Two people at work have recently been promoted to a level that requires them to be seated closer to our company president. Both of these people have assistants that will be coming along with them so it was time for me to relinquish my front row seat watching how a company seeks to re-invent itself. Or so I thought.
Bob, my boss, is a mast-negotiator. He would never admit that; he is far too humble to ever toot his own horn. No matter - I'm happy to sing his praises as loudly and as often as I can. He deserves it. He hates the idea of ever being separated from his team at work and so he politely offered to have all three of us move to another area of the building. Nope, his boss wasn't having that. Bob's not going anywhere. So this week I moved across the hall with the third member of our team into a lovely office.
I hadn't ever considered the possibility of getting an office at my company. I knew they were reserved for people at a much higher level than me. No one else thought it would be possible either. Bob took the two of us downstairs to the cafe this past week to have a coffee and celebrate our new digs. "Place profoundly effects progress," he said. And he's right - already I feel myself moving more swiftly in almost every area of my life and I think the space is the catalyst.
In addition to moving into a new space, Bob also encouraged us to make new name tags to hang outside our office. It had never occurred to me to replace the boring grey placard that stated my name, rank, and coded space. "Operations Support" was my job description according to the tag, despite the fact that I have nothing to do with operations. I'm not sure where they come up with this stuff. I couldn't think of a less inspiring, or more inaccurate, job description if I tried.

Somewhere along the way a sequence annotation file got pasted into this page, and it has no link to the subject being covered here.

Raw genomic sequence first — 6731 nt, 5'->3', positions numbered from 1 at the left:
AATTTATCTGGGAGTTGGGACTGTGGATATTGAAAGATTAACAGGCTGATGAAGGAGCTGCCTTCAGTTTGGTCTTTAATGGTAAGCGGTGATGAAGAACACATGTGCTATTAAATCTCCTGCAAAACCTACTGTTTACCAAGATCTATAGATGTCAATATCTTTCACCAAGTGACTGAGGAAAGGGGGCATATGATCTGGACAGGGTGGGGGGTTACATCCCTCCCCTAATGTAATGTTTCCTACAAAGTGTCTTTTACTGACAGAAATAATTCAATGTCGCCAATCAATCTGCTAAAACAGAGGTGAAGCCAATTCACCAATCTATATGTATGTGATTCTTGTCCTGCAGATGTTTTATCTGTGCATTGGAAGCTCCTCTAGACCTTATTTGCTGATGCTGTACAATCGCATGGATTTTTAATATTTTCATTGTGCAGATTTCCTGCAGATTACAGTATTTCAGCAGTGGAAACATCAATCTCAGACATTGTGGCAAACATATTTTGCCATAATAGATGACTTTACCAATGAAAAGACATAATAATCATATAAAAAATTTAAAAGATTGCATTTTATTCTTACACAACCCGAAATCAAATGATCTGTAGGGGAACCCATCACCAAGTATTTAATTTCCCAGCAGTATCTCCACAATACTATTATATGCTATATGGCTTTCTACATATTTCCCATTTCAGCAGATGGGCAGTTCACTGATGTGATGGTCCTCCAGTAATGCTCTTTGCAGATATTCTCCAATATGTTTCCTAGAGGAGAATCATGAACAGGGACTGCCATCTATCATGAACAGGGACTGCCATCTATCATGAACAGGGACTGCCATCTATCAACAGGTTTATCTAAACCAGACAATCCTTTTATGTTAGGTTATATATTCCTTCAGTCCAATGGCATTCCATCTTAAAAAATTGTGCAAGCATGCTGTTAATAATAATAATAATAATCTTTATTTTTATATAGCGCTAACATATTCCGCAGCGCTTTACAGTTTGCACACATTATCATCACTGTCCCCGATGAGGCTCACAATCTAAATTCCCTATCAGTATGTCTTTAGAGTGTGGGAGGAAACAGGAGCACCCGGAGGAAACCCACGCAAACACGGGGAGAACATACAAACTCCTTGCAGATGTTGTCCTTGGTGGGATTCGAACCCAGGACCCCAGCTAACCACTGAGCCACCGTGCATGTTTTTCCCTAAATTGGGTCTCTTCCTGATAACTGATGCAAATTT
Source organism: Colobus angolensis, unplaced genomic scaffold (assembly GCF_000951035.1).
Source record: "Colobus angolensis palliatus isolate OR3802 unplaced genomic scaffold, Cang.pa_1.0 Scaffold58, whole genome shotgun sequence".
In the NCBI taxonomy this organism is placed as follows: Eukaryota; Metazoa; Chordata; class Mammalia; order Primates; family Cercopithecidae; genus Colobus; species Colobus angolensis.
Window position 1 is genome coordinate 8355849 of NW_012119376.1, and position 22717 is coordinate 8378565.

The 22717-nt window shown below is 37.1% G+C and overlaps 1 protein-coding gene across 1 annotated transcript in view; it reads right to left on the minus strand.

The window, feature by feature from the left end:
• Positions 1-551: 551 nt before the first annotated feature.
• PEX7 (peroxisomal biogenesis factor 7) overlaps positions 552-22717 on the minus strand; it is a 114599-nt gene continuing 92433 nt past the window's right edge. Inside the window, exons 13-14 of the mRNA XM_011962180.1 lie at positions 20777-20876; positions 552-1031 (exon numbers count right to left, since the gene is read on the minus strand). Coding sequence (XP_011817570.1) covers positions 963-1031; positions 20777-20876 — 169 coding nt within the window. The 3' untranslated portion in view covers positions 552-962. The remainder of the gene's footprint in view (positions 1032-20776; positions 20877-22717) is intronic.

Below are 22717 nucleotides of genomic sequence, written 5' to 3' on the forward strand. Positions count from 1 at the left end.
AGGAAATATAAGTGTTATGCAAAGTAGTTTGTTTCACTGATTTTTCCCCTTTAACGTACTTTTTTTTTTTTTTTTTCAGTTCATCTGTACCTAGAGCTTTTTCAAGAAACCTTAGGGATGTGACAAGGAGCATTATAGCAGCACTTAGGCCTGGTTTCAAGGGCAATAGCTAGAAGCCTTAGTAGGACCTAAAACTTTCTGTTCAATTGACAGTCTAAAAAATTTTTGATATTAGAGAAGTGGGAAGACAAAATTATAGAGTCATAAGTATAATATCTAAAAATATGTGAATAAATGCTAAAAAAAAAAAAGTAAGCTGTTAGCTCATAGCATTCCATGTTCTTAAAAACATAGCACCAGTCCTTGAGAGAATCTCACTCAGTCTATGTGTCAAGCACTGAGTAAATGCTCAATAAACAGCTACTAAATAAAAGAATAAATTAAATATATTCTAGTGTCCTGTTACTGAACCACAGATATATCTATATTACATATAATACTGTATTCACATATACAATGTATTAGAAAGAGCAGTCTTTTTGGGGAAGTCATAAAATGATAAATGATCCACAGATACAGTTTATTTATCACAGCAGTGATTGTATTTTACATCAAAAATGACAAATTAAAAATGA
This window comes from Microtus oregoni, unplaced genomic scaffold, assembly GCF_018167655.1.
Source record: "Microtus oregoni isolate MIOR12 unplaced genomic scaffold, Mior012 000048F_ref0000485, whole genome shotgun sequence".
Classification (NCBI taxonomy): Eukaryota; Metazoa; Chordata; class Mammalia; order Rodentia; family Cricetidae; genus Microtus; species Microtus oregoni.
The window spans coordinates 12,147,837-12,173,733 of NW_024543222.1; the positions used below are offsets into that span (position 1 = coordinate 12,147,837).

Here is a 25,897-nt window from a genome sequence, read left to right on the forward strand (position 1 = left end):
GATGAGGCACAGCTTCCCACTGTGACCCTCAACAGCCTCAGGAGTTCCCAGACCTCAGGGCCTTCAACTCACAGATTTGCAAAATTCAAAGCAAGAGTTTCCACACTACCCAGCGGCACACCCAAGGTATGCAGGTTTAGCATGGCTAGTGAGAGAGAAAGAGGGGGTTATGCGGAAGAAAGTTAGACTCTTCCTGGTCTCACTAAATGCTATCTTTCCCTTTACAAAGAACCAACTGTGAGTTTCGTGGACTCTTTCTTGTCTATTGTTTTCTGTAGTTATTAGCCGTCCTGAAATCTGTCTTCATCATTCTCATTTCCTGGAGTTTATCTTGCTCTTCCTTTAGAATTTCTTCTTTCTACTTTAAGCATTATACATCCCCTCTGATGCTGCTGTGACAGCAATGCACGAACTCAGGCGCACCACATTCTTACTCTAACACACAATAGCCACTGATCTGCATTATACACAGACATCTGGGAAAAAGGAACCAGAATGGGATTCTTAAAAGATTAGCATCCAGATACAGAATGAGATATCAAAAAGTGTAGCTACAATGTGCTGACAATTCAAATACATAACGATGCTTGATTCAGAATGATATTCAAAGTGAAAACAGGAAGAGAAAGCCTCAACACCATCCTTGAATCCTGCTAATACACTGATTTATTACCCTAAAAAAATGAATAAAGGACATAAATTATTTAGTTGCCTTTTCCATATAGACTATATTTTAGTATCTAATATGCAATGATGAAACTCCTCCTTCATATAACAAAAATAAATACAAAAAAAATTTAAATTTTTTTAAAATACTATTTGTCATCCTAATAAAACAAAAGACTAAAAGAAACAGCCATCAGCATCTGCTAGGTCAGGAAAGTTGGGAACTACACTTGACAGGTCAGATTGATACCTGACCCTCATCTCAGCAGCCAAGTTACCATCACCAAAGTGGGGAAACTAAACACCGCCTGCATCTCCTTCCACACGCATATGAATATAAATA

A few weeks ago Bob sent me a job post from IDEO, a company we both greatly admire. I thought for sure this was the beginning of the end for me - I was being outplaced before I even hit the 6 month mark. In actuality, Bob was just trying to give me some structure and creative language to describe what it is we actually do in our very ambiguous jobs: we are nothing short of Human Factors Specialists. I proudly wrote that on my new office tag, and included a picture and poem by Brian Andreas, one of my favorite artists.
So what is a Human Factors Specialist you ask? It's a fairly simple concept: we develop and foster opportunities to create joy through design. On IDEO's website, they describe their human factors specialists as those who "apply their knowledge from psychology, anthropology, biomechanics, and related fields to enhance people's experience through design. As interdisciplinary design team members, they employ a range of observational and empathic techniques to understand the issues people face. They use this knowledge to frame design opportunities and to create scenarios and "experiential prototypes" to explore, test, and refine opportunities in context."
I don't know that our HR folks will go for this fancy language, and that's okay. While they may sequester me to a formal job description like "Operations Support", I'm working hard to make make sure my imagination doesn't fail me.
The above photo can be found at http://www.davlinswoods.com/Pictures/SPP0105.jpg